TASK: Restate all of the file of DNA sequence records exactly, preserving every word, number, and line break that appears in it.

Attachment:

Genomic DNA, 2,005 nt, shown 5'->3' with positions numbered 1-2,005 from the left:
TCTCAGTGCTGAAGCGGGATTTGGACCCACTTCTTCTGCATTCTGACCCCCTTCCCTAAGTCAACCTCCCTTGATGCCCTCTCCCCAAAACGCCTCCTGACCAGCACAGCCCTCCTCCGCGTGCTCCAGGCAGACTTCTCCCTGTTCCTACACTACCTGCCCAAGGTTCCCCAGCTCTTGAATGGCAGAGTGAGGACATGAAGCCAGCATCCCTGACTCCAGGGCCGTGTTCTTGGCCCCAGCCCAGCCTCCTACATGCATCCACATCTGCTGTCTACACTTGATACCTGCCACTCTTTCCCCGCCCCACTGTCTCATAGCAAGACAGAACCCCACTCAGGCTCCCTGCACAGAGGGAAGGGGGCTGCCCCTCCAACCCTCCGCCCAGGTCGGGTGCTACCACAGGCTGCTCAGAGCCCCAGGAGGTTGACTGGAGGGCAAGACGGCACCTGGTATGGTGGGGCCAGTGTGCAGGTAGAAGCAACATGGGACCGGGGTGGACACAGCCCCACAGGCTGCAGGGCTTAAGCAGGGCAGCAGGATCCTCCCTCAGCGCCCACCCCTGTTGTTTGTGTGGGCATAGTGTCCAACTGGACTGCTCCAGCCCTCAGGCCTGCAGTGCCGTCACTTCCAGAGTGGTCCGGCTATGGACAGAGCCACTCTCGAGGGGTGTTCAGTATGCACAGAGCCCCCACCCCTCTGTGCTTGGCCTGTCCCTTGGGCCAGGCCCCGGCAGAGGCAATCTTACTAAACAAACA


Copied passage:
Genomic DNA, 2,005 nt, shown 5'->3' with positions numbered 1-2,005 from the left:
TCTCAGTGCTGAAGCGGGATTTGGACCCACTTCTTCTGCATTCTGACCCCCTTCCCTAAGTCAACCTCCCTTGATGCCCTCTCCCCAAAACGCCTCCTGACCAGCACAGCCCTCCTCCGCGTGCTCCAGGCAGACTTCTCCCTGTTCCTACACTACCTGCCCAAGGTTCCCCAGCTCTTGAATGGCAGAGTGAGGACATGAAGCCAGCATCCCTGACTCCAGGGCCGTGTTCTTGGCCCCAGCCCAGCCTCCTACATGCATCCACATCTGCTGTCTACACTTGATACCTGCCACTCTTTCCCCGCCCCACTGTCTCATAGCAAGACAGAACCCCACTCAGGCTCCCTGCACAGAGGGAAGGGGGCTGCCCCTCCAACCCTCCGCCCAGGTCGGGTGCTACCACAGGCTGCTCAGAGCCCCAGGAGGTTGACTGGAGGGCAAGACGGCACCTGGTATGGTGGGGCCAGTGTGCAGGTAGAAGCAACATGGGACCGGGGTGGACACAGCCCCACAGGCTGCAGGGCTTAAGCAGGGCAGCAGGATCCTCCCTCAGCGCCCACCCCTGTTGTTTGTGTGGGCATAGTGTCCAACTGGACTGCTCCAGCCCTCAGGCCTGCAGTGCCGTCACTTCCAGAGTGGTCCGGCTATGGACAGAGCCACTCTCGAGGGGTGTTCAGTATGCACAGAGCCCCCACCCCTCTGTGCTTGGCCTGTCCCTTGGGCCAGGCCCCGGCAGAGGCAATCTTACTAAACAAACA